With “Shakespeare in Love,” director John Madden does for adults what Baz Luhrmann did for teens in “Romeo and Juliet” — he makes Shakespeare accessible , entertaining and fun for modern audiences. Exquisitely acted, tightly directed and impressively assembled, this lively period piece is the kind of arty gem with potentially broad appeal that Miramax certainly knows how to sell. Nevertheless, it helps considerably to know Shakespeare to appreciate this film, a prerequisite that may limit its success.
While the film’s storyline is labyrinthine, its premise is fairly simple: William Shakespeare (Joseph Fiennes) has writer’s block and needs a muse to unlock his creative abilities. When he falls for the lovely Viola De Lesseps (Gwyneth Paltrow), his passion is released, and his ineptly-titled “Romeo and Ethel, the Pirate’s Daughter” becomes “Romeo and Juliet.”
But in true Shakespearean fashion, their romance is hampered by various complications: Viola is betrothed to another, the insufferable Lord Wessex (Colin Firth), and that union has been sanctioned by Queen Elizabeth (Judi Dench).
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Set against the backdrop of London in 1593, pic presents a theatrical community in which Shakespeare is but one of several successful playwrights — including Christoher Marlowe, Thomas Kyd, Robert Greene and George Peele. Notoriously competitive with the then better-known Marlowe (“Dr. Faustus”), Shakespeare is striving to find his own creative niche.
Meanwhile, despite theater’s growing popularity, the plague forces the closure of many houses, including the Rose, owned by Philip Henslowe (Geoffrey Rush) and the Curtain, run by Richard Burbage (Martin Clunes).
When Shakespeare promises to write a new play, both impresarios vie to mount it, and casting sessions begin, during which, the law decrees, only men may audition.
But Viola, a keen fan of drama and of Shakespeare in particular, is determined to try out for the new play. Disguised as the youth Thomas Kent and acting to perfection, she catches Will’s eye and wins the part of Romeo. Later she presents herself as Viola, and he is smitten. The confusion over sexual identity is expertly played out, and, in a hilarious yet touching scene that echoes “Twelfth Night’s” reverse-gender dynamics, Will confesses to Thomas his love for the youth’s friend Viola. As the guise falls away, their passion heats up.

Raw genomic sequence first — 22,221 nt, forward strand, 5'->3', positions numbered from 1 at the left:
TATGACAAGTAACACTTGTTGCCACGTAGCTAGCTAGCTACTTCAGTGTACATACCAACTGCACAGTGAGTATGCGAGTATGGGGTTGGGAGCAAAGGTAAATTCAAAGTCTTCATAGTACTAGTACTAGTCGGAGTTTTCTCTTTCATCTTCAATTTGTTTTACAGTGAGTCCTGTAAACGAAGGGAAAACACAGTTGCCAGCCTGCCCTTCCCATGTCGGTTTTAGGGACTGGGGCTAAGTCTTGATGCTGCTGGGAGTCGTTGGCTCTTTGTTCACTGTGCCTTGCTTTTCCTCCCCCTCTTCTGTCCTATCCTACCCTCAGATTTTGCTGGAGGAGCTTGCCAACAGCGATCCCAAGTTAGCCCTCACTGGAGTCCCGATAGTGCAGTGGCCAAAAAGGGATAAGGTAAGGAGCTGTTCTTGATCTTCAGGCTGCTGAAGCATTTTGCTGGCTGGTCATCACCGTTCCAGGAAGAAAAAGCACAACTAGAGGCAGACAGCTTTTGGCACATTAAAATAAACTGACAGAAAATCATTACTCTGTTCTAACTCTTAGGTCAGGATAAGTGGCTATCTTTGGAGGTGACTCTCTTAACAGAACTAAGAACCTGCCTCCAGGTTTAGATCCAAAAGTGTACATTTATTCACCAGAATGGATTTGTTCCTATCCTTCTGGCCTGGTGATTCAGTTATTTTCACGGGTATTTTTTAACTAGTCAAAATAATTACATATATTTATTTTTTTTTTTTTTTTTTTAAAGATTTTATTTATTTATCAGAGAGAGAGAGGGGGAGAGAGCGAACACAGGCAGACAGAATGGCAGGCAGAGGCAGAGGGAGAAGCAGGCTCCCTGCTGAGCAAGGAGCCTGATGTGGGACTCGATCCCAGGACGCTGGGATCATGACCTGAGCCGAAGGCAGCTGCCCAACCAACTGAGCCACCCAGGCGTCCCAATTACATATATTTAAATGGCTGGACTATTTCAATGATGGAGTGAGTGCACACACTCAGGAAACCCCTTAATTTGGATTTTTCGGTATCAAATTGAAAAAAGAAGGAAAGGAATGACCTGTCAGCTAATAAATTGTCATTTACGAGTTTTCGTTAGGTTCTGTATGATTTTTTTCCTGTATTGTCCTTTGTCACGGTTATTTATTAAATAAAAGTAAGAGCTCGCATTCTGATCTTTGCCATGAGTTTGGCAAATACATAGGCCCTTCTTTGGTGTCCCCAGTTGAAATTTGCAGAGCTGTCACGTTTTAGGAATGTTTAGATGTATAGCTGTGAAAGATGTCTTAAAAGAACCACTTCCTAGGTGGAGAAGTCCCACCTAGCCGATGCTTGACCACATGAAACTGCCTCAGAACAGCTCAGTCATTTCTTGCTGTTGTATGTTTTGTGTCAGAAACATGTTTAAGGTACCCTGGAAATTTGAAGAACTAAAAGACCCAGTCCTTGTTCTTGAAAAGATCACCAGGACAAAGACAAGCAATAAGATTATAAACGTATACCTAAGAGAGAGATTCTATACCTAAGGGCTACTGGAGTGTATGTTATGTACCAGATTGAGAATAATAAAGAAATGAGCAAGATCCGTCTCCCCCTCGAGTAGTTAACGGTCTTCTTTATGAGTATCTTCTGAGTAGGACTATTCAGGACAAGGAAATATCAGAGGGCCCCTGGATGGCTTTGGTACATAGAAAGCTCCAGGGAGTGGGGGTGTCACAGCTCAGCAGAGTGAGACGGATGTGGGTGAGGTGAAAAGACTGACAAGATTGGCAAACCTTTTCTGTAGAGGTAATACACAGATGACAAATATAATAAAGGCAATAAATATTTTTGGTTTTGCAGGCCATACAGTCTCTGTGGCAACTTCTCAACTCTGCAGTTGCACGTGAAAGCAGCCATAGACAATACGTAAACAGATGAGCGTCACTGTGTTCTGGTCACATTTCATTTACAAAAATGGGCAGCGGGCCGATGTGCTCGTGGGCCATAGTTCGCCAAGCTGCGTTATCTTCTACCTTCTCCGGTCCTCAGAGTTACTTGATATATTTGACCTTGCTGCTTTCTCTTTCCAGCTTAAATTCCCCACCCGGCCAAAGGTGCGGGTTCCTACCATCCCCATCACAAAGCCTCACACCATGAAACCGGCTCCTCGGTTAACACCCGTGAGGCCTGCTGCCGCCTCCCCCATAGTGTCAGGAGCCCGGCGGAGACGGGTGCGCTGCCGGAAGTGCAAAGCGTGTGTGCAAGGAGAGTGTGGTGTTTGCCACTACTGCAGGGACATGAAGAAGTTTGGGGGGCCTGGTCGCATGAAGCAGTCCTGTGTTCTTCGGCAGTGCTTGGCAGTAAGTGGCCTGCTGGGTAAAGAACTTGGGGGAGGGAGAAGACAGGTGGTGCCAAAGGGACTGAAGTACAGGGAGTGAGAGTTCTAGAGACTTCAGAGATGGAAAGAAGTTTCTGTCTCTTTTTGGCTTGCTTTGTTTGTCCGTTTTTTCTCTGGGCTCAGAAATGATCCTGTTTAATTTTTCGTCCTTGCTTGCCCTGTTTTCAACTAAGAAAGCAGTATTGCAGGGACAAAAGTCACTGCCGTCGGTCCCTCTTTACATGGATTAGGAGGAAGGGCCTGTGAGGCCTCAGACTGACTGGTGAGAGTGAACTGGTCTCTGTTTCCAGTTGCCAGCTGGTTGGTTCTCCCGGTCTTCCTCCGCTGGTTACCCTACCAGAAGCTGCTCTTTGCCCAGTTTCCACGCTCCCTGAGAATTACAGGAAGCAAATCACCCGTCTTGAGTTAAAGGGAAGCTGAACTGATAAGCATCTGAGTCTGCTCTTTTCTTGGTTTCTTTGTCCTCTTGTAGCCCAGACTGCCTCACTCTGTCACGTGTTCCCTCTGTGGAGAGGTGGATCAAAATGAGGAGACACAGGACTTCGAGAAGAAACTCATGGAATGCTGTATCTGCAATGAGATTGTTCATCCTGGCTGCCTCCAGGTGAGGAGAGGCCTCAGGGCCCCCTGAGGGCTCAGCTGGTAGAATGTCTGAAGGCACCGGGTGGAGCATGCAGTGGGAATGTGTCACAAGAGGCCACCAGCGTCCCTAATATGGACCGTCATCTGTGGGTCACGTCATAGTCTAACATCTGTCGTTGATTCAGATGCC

None of this would be possible — let alone credible — were it not for the impassioned acting of Paltrow and Fiennes. Paltrow, who demonstrated her capacity for period British roles in “Emma,” has a luminosity that makes Viola irresistible. In goatee and boy’s wig as Thomas, she cuts an equally appealing figure.
And Fiennes gives brother Ralph a run for his money. The RSC-trained actor endows Will Shakespeare with a likable humanity and romantic charm that, coupled with his good looks, make him ideally suited for the role.
The supporting cast is a dream, filling out a potpourri of character parts with undiluted strength. Rush, who gets some of the catchiest quips, is sympathetic and funny. As the smarmy Wessex, Firth is hateful without overdoing his part.
The unassailable Dench, meanwhile, plays Elizabeth with gusto: She provides a brilliantly wry counterpoint to her last monarch, Victoria, in Madden’s own “Mrs. Brown.” In an uncredited role, Rupert Everett is memorable as Marlowe. And Ben Affleck, as the arrogant thesp Ned Alleyn, does some of his very best work, suggesting that comedy may be his true calling.
The combination of Marc Norman and playwright Tom Stoppard on the script has produced a lovely and seamless result. Stoppard, whose neo-classic “Rosencrantz and Guildenstern Are Dead” made Shakespeare newly accessible, is credited with fleshing out the supporting characters.
Madden keeps his cast together with the skill of a veteran, finding opportunities to let almost every actor shine. If there is any flaw here, it might be that with so many fine actors, there aren’t always enough great lines to go around.
On the technical front, all aspects are outstanding, with the money behind this Miramax-Universal coproduction quite evident onscreen. Richard Greatrex’s lensing lends a refreshingly contempo feel to the proceedings.
David Gamble’s editing is deft and effective, especially in stretches that cross-cut between the rehearsals of the play-within-the-film and the “real” lovers’ romantic trysts. Sandy Powell’s impressive costumes and Lisa Westcott’s make-up show the Elizabethan era to its best advantage.